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Let’s not make people feel bad about feeling bad.
The Paris Attacks were dreadful. One hundred and twenty nine innocent people were gunned down violently and thoughtlessly. People in Ireland are understandably upset, distraught, shocked and saddened. When I first heard the news I flicked from the Bosnia vs. Ireland match to a 24 hour news channel, and watched the events unfold for the next three or four hours. Then I put it back on again first thing in the morning, and I read my favourite newspaper apps.
Other people showed solidarity with France by putting a French flag on their Facebook profile picture. They wrote statuses, they tweeted, constantly watched the news, and maybe they even actively did something. It doesn’t matter. It’s up to each individual person how they express their outrage.
Then there were the other people who took this opportunity to jump up on their high horse and look down on everyone else. They said things like “Why was no one upset when 147 people were killed in Kenya?” and “An ISIS suicide bomber also killed a lot of people in Baghdad, but you don’t care.”
It’s awful when innocent people are attacked anywhere in the world. But of course, here in Ireland not all terrible events around the world get the same level of media attention.
Of course people care! It’s awful when innocent people are attacked anywhere in the world. Innocent people do not deserve it, no matter where they are. But of course, here in Ireland not all terrible events around the world get the same level of media attention. Paris is very close to us. I’m sure most of us have been to Paris, or at the very least know someone who has been to Paris. You probably even know someone who lives in, or has lived in Paris. I certainly do. We have centuries of shared history with France, we live under the same EU constitution. For the vast majority of Irish people, the same cannot be said about Baghdad, or Kenya.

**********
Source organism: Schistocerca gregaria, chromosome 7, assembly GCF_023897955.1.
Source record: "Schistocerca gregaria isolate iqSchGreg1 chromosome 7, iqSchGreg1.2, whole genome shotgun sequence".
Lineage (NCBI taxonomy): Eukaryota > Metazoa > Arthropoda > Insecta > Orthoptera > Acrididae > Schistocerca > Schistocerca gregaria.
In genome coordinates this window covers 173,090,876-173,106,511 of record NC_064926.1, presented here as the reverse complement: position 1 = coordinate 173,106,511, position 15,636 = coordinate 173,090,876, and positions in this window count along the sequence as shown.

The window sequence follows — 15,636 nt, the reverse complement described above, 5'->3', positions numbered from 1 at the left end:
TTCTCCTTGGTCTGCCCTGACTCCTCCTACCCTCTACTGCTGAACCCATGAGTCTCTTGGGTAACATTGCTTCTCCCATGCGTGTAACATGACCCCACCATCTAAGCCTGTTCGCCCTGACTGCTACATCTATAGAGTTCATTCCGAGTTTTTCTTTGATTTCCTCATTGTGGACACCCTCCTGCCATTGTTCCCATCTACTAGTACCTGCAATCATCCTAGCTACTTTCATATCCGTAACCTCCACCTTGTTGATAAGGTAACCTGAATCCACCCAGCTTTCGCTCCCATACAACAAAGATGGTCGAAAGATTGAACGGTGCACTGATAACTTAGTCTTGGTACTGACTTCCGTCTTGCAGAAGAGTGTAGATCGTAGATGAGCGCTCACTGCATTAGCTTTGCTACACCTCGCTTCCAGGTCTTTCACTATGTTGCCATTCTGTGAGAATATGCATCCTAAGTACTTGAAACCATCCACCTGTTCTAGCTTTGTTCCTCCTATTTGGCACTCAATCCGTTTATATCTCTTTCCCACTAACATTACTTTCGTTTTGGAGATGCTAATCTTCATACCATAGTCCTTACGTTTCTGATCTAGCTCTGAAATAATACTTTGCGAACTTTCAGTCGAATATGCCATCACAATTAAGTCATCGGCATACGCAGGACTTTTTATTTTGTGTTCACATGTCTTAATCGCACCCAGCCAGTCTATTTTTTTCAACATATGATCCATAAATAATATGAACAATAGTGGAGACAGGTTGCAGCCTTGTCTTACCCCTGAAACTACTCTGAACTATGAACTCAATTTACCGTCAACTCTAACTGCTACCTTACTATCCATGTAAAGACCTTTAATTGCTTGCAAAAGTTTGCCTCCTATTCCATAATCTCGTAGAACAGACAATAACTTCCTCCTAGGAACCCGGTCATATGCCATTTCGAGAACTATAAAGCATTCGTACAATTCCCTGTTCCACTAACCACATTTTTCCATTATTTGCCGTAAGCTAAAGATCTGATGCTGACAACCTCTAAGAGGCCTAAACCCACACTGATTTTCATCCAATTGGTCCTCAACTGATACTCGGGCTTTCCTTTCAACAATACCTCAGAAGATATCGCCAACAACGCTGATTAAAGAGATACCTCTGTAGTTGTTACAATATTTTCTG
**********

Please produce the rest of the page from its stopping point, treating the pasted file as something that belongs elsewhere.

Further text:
The idea is that all people are all the same, equal. Which is true, I believe that. But are these keyboard warriors who berate people over their profile pictures going to tell me that they wouldn’t feel greater grief if these attacks happened in their own town? Of course they would. Why? Because it’s closer to home.
I live in Dublin. I’m horrified by what has happened in France, but I’m also certain I would be far more horrified, afraid, and sad if this happened in Dublin. I would be similarly shocked, but slightly less so, if it happened in Belfast. Same again for London or Paris. We have strong relationships with these cities and their people – shared histories, economic and cultural links, friends and family living there. I’ve been to both places multiple times, and we share a similar way of life.
Why would I be less shocked if it happened in Belfast? (To be clear, it’s only slightly less shocked than the Dublin alternative, but I’d still be very shocked.) There are two reasons that I can think of right now.
- It’s slightly further from home.